While everyone is intimately familiar with Paul Revere and his famous midnight ride, far fewer know the story of 16-year old Sybil Ludington. She rode throughout the dark countryside of Putnam County (NY) warning of an impending attack by the British. Her ride, on the night of April 26, 1777, covered more than forty miles which was twice that of the more famous Revere ride. Too small to fit in the saddle atop her trusted horse “Star,” Sybil rode sideways through the thick forests and muddy lanes pulling up in the center of small towns like Mahopac and Farmers Mills and Kents Cliffs. There she would scream at the top of her lungs for the townspeople to rouse themselves and come to the aid of her father, the militia leader Colonel Ludington. Her efforts were successful. The story of this brave little girl raced throughout the region and she was lauded for her heroic act. Even General George Washington came to her home to “pat her on the head and say thank you.”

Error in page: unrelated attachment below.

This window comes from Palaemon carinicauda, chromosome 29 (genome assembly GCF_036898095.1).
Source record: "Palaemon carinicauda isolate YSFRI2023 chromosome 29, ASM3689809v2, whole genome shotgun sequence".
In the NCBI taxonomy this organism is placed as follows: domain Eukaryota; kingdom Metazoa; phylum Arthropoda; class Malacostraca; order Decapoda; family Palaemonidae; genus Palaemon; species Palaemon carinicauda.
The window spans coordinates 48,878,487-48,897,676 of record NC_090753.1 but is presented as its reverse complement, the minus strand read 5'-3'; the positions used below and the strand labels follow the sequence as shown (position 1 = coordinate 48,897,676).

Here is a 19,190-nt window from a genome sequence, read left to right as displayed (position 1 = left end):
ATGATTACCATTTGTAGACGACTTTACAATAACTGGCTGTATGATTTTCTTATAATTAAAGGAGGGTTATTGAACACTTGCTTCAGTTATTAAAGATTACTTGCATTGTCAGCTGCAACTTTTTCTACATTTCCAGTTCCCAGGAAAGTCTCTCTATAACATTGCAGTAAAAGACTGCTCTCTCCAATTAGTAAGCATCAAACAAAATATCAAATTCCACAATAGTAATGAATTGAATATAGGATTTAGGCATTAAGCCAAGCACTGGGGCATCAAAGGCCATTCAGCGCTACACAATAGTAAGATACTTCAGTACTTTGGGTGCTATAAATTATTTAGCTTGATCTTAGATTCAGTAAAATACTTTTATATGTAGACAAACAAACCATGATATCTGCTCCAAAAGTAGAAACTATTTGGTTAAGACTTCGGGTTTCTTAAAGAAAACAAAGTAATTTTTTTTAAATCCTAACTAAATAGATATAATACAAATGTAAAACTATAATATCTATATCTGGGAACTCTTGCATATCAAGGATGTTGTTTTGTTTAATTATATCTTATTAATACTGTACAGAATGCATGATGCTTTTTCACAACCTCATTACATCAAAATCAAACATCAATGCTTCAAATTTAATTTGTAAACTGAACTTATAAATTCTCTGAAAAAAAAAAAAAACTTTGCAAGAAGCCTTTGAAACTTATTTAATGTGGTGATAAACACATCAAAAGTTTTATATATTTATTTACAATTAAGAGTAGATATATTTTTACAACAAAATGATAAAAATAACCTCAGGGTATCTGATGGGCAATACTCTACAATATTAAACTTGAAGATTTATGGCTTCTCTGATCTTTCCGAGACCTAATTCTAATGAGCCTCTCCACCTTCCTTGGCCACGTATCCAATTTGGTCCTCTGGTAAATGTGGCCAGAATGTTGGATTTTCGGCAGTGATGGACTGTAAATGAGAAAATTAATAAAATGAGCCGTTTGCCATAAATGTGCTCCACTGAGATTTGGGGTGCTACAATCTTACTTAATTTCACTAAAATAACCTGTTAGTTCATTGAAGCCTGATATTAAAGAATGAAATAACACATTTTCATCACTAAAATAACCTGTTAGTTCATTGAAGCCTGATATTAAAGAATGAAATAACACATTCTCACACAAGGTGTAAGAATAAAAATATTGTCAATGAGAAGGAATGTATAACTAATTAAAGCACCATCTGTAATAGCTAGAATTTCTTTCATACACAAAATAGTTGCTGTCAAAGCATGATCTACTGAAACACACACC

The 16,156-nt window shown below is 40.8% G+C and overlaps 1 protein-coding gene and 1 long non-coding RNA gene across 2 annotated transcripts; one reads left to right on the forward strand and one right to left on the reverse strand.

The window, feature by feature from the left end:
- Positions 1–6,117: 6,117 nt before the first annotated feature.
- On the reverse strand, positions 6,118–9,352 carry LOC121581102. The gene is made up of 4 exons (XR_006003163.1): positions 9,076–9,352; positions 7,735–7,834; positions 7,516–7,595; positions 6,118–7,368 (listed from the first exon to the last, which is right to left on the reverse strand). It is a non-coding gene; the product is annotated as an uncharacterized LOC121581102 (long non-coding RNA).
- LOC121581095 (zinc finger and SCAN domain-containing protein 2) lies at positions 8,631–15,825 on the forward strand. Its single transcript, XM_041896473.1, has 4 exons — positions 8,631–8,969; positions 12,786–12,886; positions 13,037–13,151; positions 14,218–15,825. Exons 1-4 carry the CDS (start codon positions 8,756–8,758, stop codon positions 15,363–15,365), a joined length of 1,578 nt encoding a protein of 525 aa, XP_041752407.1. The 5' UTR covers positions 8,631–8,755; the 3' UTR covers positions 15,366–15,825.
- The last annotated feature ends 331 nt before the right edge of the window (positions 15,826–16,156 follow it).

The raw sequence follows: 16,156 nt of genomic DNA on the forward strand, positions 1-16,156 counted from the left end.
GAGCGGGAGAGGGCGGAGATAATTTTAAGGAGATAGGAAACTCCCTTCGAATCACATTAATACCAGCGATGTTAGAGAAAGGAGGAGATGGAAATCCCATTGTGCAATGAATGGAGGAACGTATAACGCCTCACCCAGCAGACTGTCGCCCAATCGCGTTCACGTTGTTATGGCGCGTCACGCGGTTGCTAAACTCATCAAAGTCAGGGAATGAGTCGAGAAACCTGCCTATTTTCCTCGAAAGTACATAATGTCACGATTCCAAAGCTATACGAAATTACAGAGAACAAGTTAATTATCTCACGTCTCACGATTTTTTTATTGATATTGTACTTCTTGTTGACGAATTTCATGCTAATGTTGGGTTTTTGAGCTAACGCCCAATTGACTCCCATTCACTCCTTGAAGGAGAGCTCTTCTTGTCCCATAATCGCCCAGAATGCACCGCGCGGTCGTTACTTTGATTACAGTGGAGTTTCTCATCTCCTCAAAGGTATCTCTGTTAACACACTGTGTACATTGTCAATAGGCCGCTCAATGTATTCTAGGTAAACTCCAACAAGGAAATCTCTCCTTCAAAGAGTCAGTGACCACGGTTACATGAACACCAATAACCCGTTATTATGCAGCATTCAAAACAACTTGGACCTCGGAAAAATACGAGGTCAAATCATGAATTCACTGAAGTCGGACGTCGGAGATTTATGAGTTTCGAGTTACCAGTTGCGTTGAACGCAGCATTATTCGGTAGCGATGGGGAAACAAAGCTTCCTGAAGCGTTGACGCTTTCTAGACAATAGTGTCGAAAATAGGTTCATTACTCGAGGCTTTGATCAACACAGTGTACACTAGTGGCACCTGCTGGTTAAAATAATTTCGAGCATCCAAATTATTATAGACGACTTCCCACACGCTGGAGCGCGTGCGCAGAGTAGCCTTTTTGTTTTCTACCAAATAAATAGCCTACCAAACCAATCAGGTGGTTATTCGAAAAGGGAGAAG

The Sybil Ludington statue is located in Carmel, N.Y. It was created by perhaps the most famous female sculptor of her time, Anna Hyatt Huntington. The statue is more than life size and depicts the little girl sitting sidesaddle on her charging horse. Sybil is wielding a tree branch to prod “Star” onward through the night and the girl’s mouth is wide open as if in mid-scream. The statue is muscular and poetic at the same time. It is a mighty tribute to a little girl who proved herself during a dark time in America’s infancy.
In my next post you will discover a dual statue which pays tribute to “the men who dug Clinton’s Ditch.”